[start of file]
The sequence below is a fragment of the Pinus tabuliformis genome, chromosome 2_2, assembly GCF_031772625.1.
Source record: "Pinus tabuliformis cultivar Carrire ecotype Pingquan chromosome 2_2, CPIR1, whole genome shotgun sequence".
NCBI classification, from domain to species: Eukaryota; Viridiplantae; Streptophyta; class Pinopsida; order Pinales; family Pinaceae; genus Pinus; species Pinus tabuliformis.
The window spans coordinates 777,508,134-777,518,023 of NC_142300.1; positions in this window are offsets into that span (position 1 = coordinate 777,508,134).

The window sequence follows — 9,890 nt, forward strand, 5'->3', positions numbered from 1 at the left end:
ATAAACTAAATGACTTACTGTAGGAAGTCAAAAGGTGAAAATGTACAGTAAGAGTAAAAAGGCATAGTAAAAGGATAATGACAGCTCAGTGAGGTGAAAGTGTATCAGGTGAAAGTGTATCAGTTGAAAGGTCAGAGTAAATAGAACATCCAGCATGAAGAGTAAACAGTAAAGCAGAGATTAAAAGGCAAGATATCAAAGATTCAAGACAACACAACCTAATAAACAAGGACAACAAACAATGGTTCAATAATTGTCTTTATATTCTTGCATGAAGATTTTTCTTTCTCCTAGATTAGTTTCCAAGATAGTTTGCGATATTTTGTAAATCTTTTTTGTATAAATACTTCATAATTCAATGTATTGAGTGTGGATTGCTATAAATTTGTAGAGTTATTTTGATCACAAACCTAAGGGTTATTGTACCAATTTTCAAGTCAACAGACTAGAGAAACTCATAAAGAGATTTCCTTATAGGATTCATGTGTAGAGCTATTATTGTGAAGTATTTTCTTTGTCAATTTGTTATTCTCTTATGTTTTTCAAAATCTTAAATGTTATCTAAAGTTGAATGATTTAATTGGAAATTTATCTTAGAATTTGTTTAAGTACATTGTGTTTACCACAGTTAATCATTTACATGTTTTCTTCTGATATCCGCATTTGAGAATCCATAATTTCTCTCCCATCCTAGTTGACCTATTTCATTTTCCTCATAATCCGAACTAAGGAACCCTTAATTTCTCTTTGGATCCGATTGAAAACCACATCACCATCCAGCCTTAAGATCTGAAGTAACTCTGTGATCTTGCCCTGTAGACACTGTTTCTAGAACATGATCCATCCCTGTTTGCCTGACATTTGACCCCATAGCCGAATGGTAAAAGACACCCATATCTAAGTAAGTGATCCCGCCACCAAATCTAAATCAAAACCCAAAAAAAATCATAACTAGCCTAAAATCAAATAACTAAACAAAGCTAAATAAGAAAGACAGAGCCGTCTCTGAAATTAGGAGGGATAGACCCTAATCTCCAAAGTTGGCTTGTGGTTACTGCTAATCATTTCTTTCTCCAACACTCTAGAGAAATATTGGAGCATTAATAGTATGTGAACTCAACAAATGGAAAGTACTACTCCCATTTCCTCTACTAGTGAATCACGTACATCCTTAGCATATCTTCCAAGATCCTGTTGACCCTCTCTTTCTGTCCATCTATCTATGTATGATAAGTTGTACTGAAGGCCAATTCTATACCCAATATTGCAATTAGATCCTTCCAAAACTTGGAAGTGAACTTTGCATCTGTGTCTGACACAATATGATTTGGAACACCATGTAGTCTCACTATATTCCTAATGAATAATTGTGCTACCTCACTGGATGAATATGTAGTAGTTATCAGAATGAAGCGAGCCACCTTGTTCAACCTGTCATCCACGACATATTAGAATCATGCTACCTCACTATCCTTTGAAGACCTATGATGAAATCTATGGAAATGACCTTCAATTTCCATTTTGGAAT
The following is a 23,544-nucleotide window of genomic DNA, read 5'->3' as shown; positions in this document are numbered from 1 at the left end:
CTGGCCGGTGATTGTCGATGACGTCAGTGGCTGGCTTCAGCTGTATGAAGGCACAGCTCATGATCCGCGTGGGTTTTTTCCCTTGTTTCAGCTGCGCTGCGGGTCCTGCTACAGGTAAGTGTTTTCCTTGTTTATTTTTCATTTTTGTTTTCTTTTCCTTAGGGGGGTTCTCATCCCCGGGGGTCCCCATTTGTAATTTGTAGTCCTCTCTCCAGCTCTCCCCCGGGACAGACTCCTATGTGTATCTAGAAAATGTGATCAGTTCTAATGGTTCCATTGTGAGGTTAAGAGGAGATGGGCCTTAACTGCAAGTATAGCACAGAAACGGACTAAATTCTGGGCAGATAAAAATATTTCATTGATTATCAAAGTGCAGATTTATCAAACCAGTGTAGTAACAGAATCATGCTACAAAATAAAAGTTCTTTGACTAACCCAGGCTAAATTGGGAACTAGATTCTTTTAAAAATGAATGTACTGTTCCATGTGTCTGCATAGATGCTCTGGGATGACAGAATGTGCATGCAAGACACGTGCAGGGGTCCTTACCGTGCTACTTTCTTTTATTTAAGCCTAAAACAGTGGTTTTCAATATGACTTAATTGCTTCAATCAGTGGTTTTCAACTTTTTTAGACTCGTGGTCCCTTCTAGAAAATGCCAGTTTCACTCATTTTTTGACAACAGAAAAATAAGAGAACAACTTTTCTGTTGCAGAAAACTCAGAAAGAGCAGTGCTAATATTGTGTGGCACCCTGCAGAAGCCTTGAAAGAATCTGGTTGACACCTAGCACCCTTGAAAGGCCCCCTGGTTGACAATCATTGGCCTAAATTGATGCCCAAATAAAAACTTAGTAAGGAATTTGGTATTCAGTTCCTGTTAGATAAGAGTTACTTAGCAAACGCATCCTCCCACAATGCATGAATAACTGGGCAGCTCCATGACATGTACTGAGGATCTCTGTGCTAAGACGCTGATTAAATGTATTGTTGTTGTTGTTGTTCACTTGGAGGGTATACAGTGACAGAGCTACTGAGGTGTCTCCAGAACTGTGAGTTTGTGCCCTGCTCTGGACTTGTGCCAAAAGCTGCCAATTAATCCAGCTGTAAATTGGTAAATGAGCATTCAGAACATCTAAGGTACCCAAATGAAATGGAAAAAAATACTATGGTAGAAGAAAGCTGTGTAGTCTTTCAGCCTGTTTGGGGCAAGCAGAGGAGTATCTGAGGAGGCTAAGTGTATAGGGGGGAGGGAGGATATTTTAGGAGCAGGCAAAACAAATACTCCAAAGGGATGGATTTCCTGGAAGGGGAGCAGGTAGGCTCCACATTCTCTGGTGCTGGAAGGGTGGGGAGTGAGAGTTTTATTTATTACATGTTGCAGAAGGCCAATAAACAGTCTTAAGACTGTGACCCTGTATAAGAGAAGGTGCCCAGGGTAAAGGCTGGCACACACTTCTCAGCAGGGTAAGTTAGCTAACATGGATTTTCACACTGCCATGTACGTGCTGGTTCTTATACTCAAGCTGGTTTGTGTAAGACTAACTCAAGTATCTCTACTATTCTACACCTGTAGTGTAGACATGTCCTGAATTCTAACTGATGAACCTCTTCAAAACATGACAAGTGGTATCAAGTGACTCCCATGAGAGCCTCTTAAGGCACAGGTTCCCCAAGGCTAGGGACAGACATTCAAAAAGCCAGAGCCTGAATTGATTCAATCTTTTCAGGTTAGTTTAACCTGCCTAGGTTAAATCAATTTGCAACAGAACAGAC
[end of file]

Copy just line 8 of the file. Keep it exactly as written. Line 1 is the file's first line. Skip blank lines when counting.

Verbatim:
CTGGCCGGTGATTGTCGATGACGTCAGTGGCTGGCTTCAGCTGTATGAAGGCACAGCTCATGATCCGCGTGGGTTTTTTCCCTTGTTTCAGCTGCGCTGCGGGTCCTGCTACAGGTAAGTGTTTTCCTTGTTTATTTTTCATTTTTGTTTTCTTTTCCTTAGGGGGGTTCTCATCCCCGGGGGTCCCCATTTGTAATTTGTAGTCCTCTCTCCAGCTCTCCCCCGGGACAGACTCCTATGTGTATCTAGAAAATGTGATCAGTTCTAATGGTTCCATTGTGAGGTTAAGAGGAGATGGGCCTTAACTGCAAGTATAGCACAGAAACGGACTAAATTCTGGGCAGATAAAAATATTTCATTGATTATCAAAGTGCAGATTTATCAAACCAGTGTAGTAACAGAATCATGCTACAAAATAAAAGTTCTTTGACTAACCCAGGCTAAATTGGGAACTAGATTCTTTTAAAAATGAATGTACTGTTCCATGTGTCTGCATAGATGCTCTGGGATGACAGAATGTGCATGCAAGACACGTGCAGGGGTCCTTACCGTGCTACTTTCTTTTATTTAAGCCTAAAACAGTGGTTTTCAATATGACTTAATTGCTTCAATCAGTGGTTTTCAACTTTTTTAGACTCGTGGTCCCTTCTAGAAAATGCCAGTTTCACTCATTTTTTGACAACAGAAAAATAAGAGAACAACTTTTCTGTTGCAGAAAACTCAGAAAGAGCAGTGCTAATATTGTGTGGCACCCTGCAGAAGCCTTGAAAGAATCTGGTTGACACCTAGCACCCTTGAAAGGCCCCCTGGTTGACAATCATTGGCCTAAATTGATGCCCAAATAAAAACTTAGTAAGGAATTTGGTATTCAGTTCCTGTTAGATAAGAGTTACTTAGCAAACGCATCCTCCCACAATGCATGAATAACTGGGCAGCTCCATGACATGTACTGAGGATCTCTGTGCTAAGACGCTGATTAAATGTATTGTTGTTGTTGTTGTTCACTTGGAGGGTATACAGTGACAGAGCTACTGAGGTGTCTCCAGAACTGTGAGTTTGTGCCCTGCTCTGGACTTGTGCCAAAAGCTGCCAATTAATCCAGCTGTAAATTGGTAAATGAGCATTCAGAACATCTAAGGTACCCAAATGAAATGGAAAAAAATACTATGGTAGAAGAAAGCTGTGTAGTCTTTCAGCCTGTTTGGGGCAAGCAGAGGAGTATCTGAGGAGGCTAAGTGTATAGGGGGGAGGGAGGATATTTTAGGAGCAGGCAAAACAAATACTCCAAAGGGATGGATTTCCTGGAAGGGGAGCAGGTAGGCTCCACATTCTCTGGTGCTGGAAGGGTGGGGAGTGAGAGTTTTATTTATTACATGTTGCAGAAGGCCAATAAACAGTCTTAAGACTGTGACCCTGTATAAGAGAAGGTGCCCAGGGTAAAGGCTGGCACACACTTCTCAGCAGGGTAAGTTAGCTAACATGGATTTTCACACTGCCATGTACGTGCTGGTTCTTATACTCAAGCTGGTTTGTGTAAGACTAACTCAAGTATCTCTACTATTCTACACCTGTAGTGTAGACATGTCCTGAATTCTAACTGATGAACCTCTTCAAAACATGACAAGTGGTATCAAGTGACTCCCATGAGAGCCTCTTAAGGCACAGGTTCCCCAAGGCTAGGGACAGACATTCAAAAAGCCAGAGCCTGAATTGATTCAATCTTTTCAGGTTAGTTTAACCTGCCTAGGTTAAATCAATTTGCAACAGAACAGAC